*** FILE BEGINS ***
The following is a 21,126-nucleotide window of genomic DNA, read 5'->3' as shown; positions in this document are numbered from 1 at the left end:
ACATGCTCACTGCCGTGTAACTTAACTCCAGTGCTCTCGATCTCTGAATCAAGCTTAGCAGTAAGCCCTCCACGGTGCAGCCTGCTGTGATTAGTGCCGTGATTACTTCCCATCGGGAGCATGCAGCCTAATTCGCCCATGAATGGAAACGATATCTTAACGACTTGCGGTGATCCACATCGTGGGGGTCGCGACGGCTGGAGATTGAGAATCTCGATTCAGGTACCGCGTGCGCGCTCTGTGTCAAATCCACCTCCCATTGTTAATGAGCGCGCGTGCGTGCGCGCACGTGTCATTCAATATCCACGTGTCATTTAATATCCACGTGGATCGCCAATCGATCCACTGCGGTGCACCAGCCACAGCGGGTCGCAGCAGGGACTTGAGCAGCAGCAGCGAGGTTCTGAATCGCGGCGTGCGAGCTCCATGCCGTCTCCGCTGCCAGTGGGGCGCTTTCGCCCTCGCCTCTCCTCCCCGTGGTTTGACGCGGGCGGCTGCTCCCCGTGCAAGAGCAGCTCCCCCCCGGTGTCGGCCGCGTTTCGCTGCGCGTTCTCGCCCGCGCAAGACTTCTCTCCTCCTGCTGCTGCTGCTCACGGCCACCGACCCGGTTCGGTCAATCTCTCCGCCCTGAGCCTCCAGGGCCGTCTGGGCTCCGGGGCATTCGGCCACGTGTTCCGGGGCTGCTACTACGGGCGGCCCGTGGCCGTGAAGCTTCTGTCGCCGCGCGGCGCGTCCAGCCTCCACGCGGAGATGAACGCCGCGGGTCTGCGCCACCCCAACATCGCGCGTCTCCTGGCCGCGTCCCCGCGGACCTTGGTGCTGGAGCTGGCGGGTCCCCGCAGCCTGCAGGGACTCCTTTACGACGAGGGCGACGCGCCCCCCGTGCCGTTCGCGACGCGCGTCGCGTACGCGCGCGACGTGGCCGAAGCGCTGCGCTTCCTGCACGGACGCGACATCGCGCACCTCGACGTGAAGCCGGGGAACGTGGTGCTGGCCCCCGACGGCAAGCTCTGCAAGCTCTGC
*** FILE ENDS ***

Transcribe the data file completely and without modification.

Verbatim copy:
The following is a 21,126-nucleotide window of genomic DNA, read 5'->3' as shown; positions in this document are numbered from 1 at the left end:
ACATGCTCACTGCCGTGTAACTTAACTCCAGTGCTCTCGATCTCTGAATCAAGCTTAGCAGTAAGCCCTCCACGGTGCAGCCTGCTGTGATTAGTGCCGTGATTACTTCCCATCGGGAGCATGCAGCCTAATTCGCCCATGAATGGAAACGATATCTTAACGACTTGCGGTGATCCACATCGTGGGGGTCGCGACGGCTGGAGATTGAGAATCTCGATTCAGGTACCGCGTGCGCGCTCTGTGTCAAATCCACCTCCCATTGTTAATGAGCGCGCGTGCGTGCGCGCACGTGTCATTCAATATCCACGTGTCATTTAATATCCACGTGGATCGCCAATCGATCCACTGCGGTGCACCAGCCACAGCGGGTCGCAGCAGGGACTTGAGCAGCAGCAGCGAGGTTCTGAATCGCGGCGTGCGAGCTCCATGCCGTCTCCGCTGCCAGTGGGGCGCTTTCGCCCTCGCCTCTCCTCCCCGTGGTTTGACGCGGGCGGCTGCTCCCCGTGCAAGAGCAGCTCCCCCCCGGTGTCGGCCGCGTTTCGCTGCGCGTTCTCGCCCGCGCAAGACTTCTCTCCTCCTGCTGCTGCTGCTCACGGCCACCGACCCGGTTCGGTCAATCTCTCCGCCCTGAGCCTCCAGGGCCGTCTGGGCTCCGGGGCATTCGGCCACGTGTTCCGGGGCTGCTACTACGGGCGGCCCGTGGCCGTGAAGCTTCTGTCGCCGCGCGGCGCGTCCAGCCTCCACGCGGAGATGAACGCCGCGGGTCTGCGCCACCCCAACATCGCGCGTCTCCTGGCCGCGTCCCCGCGGACCTTGGTGCTGGAGCTGGCGGGTCCCCGCAGCCTGCAGGGACTCCTTTACGACGAGGGCGACGCGCCCCCCGTGCCGTTCGCGACGCGCGTCGCGTACGCGCGCGACGTGGCCGAAGCGCTGCGCTTCCTGCACGGACGCGACATCGCGCACCTCGACGTGAAGCCGGGGAACGTGGTGCTGGCCCCCGACGGCAAGCTCTGCAAGCTCTGC